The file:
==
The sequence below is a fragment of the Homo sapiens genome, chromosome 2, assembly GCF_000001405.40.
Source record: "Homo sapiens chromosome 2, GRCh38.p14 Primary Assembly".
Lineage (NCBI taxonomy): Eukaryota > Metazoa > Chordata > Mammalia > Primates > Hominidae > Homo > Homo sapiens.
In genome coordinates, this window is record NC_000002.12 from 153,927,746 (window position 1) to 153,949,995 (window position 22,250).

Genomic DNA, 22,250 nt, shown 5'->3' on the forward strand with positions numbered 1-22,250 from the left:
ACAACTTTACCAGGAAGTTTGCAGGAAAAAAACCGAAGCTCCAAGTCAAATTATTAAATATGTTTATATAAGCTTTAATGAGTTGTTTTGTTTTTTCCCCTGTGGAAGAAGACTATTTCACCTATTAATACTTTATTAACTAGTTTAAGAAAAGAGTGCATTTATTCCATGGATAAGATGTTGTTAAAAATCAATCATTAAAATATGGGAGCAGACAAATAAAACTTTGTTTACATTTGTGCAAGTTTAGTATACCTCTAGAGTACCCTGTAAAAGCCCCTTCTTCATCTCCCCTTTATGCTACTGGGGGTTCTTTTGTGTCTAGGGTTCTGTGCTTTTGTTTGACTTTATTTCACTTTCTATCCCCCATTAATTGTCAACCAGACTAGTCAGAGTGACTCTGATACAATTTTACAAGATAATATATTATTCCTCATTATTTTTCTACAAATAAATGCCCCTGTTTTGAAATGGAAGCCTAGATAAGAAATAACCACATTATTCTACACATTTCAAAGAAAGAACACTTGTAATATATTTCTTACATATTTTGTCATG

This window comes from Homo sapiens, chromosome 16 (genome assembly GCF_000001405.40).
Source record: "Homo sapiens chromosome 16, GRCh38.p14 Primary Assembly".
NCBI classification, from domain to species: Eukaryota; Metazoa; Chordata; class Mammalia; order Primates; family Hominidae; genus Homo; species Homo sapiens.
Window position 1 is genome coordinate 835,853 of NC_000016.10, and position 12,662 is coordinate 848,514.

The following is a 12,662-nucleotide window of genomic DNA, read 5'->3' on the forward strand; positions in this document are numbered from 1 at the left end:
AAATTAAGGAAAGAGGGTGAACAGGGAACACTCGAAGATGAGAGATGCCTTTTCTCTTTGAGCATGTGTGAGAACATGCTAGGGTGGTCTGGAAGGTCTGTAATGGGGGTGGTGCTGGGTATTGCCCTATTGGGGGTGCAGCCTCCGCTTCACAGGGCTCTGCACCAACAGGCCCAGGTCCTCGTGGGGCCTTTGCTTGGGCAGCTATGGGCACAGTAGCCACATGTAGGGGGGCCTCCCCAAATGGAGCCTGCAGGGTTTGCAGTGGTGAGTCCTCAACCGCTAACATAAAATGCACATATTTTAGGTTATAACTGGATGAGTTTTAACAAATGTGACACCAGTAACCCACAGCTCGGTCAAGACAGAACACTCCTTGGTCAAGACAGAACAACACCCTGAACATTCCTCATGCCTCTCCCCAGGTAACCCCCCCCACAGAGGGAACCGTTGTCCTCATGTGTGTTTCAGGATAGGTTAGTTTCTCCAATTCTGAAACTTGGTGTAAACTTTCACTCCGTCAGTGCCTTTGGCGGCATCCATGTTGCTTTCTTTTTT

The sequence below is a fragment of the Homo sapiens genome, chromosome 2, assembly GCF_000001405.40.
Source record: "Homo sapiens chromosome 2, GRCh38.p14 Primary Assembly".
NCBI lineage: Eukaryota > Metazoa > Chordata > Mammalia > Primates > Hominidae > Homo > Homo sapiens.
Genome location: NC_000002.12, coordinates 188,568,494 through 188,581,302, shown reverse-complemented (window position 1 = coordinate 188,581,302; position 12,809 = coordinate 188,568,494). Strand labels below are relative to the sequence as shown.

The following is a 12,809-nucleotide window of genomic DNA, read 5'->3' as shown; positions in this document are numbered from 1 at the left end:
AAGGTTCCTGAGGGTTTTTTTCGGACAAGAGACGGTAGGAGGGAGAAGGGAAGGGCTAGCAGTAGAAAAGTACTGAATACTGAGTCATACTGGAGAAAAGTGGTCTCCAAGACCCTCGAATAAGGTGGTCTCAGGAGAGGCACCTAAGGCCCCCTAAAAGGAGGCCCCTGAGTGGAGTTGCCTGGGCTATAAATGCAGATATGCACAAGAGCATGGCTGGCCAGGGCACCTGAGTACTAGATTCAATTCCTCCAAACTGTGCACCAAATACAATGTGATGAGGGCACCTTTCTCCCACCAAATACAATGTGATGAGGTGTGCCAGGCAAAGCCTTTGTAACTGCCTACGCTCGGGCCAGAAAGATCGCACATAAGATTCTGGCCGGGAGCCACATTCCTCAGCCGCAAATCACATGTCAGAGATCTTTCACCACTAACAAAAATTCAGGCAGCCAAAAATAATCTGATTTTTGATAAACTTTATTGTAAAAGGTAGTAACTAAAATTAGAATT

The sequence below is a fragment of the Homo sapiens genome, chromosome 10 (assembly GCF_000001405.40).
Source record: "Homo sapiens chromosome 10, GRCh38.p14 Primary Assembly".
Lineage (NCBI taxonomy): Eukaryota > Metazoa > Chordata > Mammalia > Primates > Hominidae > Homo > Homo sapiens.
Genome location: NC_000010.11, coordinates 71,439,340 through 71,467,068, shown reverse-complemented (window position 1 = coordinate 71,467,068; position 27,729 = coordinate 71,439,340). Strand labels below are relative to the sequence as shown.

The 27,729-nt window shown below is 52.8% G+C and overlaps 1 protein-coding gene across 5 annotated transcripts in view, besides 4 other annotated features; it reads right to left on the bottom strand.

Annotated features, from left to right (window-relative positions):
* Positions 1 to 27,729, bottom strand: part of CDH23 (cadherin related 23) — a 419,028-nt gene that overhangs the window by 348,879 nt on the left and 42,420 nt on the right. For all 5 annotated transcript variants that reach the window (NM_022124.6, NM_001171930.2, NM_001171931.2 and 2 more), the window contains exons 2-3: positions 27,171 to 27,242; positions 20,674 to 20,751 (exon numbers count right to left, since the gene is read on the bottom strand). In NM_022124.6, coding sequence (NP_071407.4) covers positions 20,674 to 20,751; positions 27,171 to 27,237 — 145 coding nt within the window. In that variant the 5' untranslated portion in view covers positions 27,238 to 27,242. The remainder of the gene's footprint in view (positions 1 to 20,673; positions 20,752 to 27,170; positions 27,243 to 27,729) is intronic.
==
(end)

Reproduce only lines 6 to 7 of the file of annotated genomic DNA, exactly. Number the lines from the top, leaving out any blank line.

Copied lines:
ACAACTTTACCAGGAAGTTTGCAGGAAAAAAACCGAAGCTCCAAGTCAAATTATTAAATATGTTTATATAAGCTTTAATGAGTTGTTTTGTTTTTTCCCCTGTGGAAGAAGACTATTTCACCTATTAATACTTTATTAACTAGTTTAAGAAAAGAGTGCATTTATTCCATGGATAAGATGTTGTTAAAAATCAATCATTAAAATATGGGAGCAGACAAATAAAACTTTGTTTACATTTGTGCAAGTTTAGTATACCTCTAGAGTACCCTGTAAAAGCCCCTTCTTCATCTCCCCTTTATGCTACTGGGGGTTCTTTTGTGTCTAGGGTTCTGTGCTTTTGTTTGACTTTATTTCACTTTCTATCCCCCATTAATTGTCAACCAGACTAGTCAGAGTGACTCTGATACAATTTTACAAGATAATATATTATTCCTCATTATTTTTCTACAAATAAATGCCCCTGTTTTGAAATGGAAGCCTAGATAAGAAATAACCACATTATTCTACACATTTCAAAGAAAGAACACTTGTAATATATTTCTTACATATTTTGTCATG

This window comes from Homo sapiens, chromosome 16 (genome assembly GCF_000001405.40).